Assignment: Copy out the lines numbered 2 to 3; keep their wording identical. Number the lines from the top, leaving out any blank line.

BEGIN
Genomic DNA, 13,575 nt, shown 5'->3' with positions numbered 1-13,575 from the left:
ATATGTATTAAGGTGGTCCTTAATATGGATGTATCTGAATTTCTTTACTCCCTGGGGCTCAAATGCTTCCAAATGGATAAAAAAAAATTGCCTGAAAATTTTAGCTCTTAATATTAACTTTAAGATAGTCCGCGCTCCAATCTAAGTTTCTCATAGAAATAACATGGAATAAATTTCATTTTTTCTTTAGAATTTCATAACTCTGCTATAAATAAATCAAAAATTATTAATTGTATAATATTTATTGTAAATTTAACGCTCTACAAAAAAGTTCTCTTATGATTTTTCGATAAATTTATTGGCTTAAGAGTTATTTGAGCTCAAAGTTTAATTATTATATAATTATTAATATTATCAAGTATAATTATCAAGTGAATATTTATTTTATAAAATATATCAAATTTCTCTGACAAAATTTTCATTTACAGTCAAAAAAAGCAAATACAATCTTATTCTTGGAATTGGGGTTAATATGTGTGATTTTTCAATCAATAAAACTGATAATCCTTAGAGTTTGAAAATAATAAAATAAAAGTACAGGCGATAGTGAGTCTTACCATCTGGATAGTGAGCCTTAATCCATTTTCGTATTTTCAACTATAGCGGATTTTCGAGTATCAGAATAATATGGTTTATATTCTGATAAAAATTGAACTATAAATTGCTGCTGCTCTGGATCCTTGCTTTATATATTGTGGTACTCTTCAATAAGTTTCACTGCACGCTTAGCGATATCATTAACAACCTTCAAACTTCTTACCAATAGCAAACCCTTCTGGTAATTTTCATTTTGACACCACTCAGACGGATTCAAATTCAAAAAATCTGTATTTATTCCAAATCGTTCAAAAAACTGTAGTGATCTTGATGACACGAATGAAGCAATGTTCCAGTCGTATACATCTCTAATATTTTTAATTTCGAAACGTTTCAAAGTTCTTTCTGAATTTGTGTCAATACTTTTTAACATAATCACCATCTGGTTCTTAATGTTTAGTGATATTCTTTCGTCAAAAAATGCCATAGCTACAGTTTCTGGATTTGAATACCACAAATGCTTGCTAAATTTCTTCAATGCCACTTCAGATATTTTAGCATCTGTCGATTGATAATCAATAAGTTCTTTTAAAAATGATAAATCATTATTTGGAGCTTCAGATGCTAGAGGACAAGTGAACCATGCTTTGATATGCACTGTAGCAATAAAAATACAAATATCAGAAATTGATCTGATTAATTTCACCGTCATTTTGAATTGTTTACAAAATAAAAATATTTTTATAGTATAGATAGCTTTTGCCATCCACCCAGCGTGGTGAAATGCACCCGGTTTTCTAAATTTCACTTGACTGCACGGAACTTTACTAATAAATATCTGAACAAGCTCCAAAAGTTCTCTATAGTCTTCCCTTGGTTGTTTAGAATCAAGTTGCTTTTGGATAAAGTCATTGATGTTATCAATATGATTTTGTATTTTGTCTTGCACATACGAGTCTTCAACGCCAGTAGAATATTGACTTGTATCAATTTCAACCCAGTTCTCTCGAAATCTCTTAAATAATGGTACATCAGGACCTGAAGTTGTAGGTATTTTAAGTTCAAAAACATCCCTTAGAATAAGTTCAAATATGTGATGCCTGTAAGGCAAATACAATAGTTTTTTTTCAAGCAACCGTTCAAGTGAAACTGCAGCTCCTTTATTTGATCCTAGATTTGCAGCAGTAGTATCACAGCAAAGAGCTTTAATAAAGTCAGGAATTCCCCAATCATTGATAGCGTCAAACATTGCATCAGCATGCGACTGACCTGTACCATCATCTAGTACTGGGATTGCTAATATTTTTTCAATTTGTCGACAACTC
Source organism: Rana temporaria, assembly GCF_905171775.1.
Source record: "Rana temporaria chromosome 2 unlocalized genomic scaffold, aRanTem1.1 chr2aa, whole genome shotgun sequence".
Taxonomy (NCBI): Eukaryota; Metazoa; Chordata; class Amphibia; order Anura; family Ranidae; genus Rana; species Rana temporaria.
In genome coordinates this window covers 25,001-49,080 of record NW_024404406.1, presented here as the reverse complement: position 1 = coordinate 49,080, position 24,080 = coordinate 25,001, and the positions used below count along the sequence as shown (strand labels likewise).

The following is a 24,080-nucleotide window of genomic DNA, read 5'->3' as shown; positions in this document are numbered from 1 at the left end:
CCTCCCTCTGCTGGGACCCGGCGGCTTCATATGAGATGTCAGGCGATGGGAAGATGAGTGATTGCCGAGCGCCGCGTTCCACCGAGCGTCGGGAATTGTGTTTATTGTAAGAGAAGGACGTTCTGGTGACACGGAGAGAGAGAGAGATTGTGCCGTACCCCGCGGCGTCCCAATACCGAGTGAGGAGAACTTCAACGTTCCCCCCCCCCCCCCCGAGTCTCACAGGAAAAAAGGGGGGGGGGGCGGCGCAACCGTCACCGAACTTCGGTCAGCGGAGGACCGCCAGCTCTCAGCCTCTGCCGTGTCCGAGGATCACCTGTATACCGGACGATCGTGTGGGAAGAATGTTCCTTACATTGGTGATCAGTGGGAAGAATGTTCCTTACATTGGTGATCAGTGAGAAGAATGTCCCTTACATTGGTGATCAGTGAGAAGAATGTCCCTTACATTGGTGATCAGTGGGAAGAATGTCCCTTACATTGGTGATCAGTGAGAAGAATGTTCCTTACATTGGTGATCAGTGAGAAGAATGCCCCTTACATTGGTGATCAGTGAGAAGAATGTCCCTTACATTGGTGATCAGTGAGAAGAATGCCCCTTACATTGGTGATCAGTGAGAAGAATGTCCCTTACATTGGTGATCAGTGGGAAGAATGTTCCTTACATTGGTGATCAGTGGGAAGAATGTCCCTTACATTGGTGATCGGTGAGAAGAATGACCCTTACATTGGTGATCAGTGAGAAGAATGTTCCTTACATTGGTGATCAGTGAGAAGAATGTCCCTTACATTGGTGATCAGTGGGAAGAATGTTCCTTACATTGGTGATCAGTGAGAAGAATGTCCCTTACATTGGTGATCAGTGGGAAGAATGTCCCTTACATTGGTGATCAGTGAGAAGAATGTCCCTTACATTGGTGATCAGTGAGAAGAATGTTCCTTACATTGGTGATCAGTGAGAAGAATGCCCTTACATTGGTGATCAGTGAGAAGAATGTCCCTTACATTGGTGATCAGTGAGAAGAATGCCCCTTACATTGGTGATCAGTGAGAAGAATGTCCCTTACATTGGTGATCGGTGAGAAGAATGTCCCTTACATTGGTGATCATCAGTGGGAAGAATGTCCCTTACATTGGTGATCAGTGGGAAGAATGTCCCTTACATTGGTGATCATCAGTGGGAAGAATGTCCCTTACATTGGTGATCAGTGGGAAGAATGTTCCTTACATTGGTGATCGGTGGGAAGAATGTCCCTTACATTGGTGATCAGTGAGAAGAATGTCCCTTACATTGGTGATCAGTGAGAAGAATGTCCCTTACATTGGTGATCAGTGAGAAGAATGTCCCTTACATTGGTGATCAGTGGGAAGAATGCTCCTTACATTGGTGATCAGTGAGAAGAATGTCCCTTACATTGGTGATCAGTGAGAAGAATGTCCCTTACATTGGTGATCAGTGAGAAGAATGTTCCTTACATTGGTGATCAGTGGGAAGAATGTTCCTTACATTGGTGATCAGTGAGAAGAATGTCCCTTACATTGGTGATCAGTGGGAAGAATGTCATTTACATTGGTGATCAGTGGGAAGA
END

ATATGTATTAAGGTGGTCCTTAATATGGATGTATCTGAATTTCTTTACTCCCTGGGGCTCAAATGCTTCCAAATGGATAAAAAAAAATTGCCTGAAAATTTTAGCTCTTAATATTAACTTTAAGATAGTCCGCGCTCCAATCTAAGTTTCTCATAGAAATAACATGGAATAAATTTCATTTTTTCTTTAGAATTTCATAACTCTGCTATAAATAAATCAAAAATTATTAATTGTATAATATTTATTGTAAATTTAACGCTCTACAAAAAAGTTCTCTTATGATTTTTCGATAAATTTATTGGCTTAAGAGTTATTTGAGCTCAAAGTTTAATTATTATATAATTATTAATATTATCAAGTATAATTATCAAGTGAATATTTATTTTATAAAATATATCAAATTTCTCTGACAAAATTTTCATTTACAGTCAAAAAAAGCAAATACAATCTTATTCTTGGAATTGGGGTTAATATGTGTGATTTTTCAATCAATAAAACTGATAATCCTTAGAGTTTGAAAATAATAAAATAAAAGTACAGGCGATAGTGAGTCTTACCATCTGGATAGTGAGCCTTAATCCATTTTCGTATTTTCAACTATAGCGGATTTTCGAGTATCAGAATAATATGGTTTATATTCTGATAAAAATTGAACTATAAATTGCTGCTGCTCTGGATCCTTGCTTTATATATTGTGGTACTCTTCAATAAGTTTCACTGCACGCTTAGCGATATCATTAACAACCTTCAAACTTCTTACCAATAGCAAACCCTTCTGGTAATTTTCATTTTGACACCACTCAGACGGATTCAAATTCAAAAAATCTGTATTTATTCCAAATCGTTCAAAAAACTGTAGTGATCTTGATGACACGAATGAAGCAATGTTCCAGTCGTATACATCTCTAATATTTTTAATTTCGAAACGTTTCAAAGTTCTTTCTGAATTTGTGTCAATACTTTTTAACATAATCACCATCTGGTTCTTAATGTTTAGTGATATTCTTTCGTCAAAAAATGCCATAGCTACAGTTTCTGGATTTGAATACCACAAATGCTTGCTAAATTTCTTCAATGCCACTTCAGATATTTTAGCATCTGTCGATTGATAATCAATAAGTTCTTTTAAAAATGATAAATCATTATTTGGAGCTTCAGATGCTAGAGGACAAGTGAACCATGCTTTGATATGCACTGTAGCAATAAAAATACAAATATCAGAAATTGATCTGATTAATTTCACCGTCATTTTGAATTGTTTACAAAATAAAAATATTTTTATAGTATAGATAGCTTTTGCCATCCACCCAGCGTGGTGAAATGCACCCGGTTTTCTAAATTTCACTTGACTGCACGGAACTTTACTAATAAATATCTGAACAAGCTCCAAAAGTTCTCTATAGTCTTCCCTTGGTTGTTTAGAATCAAGTTGCTTTTGGATAAAGTCATTGATGTTATCAATATGATTTTGTATTTTGTCTTGCACATACGAGTCTTCAACGCCAGTAGAATATTGACTTGTATCAATTTCAACCCAGTTCTCTCGAAATCTCTTAAATAATGGTACATCAGGACCTGAAGTTGTAGGTATTTTAAGTTCAAAAACATCCCTTAGAATAAGTTCAAATATGTGATGCCTGTAAGGCAAATACAATAGTTTTTTTTCAAGCAACCGTTCAAGTGAAACTGCAGCTCCTTTATTTGATCCTAGATTTGCAGCAGTAGTATCACAGCAAAGAGCTTTAATAAAGTCAGGAATTCCCCAATCATTGATAGCGTCAAACATTGCATCAGCATGCGACTGACCTGTACCATCATCTAGTACTGGGATTGCTAATATTTTTTCAATTTGTCGACAACTC
Source organism: Rana temporaria, assembly GCF_905171775.1.